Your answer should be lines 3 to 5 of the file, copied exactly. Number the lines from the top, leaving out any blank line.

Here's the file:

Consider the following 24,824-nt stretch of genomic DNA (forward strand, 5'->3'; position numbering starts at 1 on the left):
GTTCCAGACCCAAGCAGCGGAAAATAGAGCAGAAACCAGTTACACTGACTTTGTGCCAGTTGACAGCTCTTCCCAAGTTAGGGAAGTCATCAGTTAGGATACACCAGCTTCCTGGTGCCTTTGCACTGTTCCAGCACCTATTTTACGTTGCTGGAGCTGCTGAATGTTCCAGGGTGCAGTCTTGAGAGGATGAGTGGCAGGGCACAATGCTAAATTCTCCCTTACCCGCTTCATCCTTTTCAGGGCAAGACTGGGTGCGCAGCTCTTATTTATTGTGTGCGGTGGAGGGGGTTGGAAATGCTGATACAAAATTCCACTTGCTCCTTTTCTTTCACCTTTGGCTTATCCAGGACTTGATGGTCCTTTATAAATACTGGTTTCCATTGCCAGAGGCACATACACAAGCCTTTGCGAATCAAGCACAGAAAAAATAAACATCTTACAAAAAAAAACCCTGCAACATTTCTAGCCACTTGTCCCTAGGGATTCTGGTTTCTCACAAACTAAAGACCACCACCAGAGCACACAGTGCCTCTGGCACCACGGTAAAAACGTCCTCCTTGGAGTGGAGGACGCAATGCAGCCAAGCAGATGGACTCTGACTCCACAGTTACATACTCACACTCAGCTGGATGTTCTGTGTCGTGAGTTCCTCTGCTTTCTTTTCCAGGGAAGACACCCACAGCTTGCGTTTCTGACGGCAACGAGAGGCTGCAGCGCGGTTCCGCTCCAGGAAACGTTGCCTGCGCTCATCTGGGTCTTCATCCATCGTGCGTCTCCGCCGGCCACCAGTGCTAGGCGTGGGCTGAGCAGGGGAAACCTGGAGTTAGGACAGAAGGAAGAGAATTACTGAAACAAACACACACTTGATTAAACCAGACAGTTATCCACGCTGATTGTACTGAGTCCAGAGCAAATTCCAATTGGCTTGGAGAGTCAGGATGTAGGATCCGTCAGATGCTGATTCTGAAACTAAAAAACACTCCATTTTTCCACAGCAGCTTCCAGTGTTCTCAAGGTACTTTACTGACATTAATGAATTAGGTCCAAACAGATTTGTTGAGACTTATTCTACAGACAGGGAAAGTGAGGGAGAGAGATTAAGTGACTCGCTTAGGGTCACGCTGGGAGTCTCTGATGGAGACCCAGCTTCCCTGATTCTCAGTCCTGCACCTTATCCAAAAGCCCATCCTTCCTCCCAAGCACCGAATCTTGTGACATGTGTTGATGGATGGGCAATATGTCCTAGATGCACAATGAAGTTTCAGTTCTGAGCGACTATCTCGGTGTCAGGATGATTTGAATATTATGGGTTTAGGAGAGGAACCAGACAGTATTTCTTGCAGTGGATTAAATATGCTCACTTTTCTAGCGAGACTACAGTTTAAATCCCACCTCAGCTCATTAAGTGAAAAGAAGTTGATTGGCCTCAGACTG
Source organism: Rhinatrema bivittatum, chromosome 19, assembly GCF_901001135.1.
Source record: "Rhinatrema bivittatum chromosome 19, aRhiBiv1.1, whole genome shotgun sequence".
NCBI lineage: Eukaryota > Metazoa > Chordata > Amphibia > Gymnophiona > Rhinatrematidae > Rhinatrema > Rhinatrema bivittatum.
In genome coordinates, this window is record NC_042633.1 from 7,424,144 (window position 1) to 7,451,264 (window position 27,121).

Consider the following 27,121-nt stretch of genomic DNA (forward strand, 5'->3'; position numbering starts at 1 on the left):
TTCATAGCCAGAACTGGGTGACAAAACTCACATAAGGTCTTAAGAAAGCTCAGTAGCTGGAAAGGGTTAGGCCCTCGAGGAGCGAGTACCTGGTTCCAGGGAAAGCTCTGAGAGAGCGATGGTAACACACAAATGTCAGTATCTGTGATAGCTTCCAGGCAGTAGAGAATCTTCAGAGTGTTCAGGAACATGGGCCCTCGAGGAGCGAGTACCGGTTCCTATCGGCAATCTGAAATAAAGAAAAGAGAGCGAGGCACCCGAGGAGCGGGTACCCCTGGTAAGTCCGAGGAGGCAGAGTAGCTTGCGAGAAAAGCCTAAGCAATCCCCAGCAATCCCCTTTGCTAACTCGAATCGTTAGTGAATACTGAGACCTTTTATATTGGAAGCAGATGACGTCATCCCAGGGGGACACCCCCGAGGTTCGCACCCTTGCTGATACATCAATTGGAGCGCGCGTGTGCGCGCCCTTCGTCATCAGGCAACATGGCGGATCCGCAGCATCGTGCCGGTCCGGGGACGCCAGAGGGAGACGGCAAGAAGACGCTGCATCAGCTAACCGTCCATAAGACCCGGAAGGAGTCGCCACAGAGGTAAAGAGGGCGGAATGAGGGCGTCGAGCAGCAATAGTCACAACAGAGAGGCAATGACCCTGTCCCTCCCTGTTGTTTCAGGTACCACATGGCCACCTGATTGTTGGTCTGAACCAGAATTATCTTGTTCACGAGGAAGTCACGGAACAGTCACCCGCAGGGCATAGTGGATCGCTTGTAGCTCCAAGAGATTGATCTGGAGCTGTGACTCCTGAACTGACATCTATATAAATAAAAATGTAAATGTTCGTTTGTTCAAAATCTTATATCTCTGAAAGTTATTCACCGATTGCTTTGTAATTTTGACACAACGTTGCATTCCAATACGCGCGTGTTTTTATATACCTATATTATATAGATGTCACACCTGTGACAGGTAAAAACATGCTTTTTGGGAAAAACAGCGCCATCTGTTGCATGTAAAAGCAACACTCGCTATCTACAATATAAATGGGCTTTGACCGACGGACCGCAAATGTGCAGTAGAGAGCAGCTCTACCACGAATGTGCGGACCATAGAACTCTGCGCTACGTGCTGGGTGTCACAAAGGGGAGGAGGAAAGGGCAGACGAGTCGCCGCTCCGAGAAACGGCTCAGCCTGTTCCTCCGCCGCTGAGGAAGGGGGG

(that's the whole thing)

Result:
Source organism: Rhinatrema bivittatum, chromosome 19, assembly GCF_901001135.1.
Source record: "Rhinatrema bivittatum chromosome 19, aRhiBiv1.1, whole genome shotgun sequence".
NCBI lineage: Eukaryota > Metazoa > Chordata > Amphibia > Gymnophiona > Rhinatrematidae > Rhinatrema > Rhinatrema bivittatum.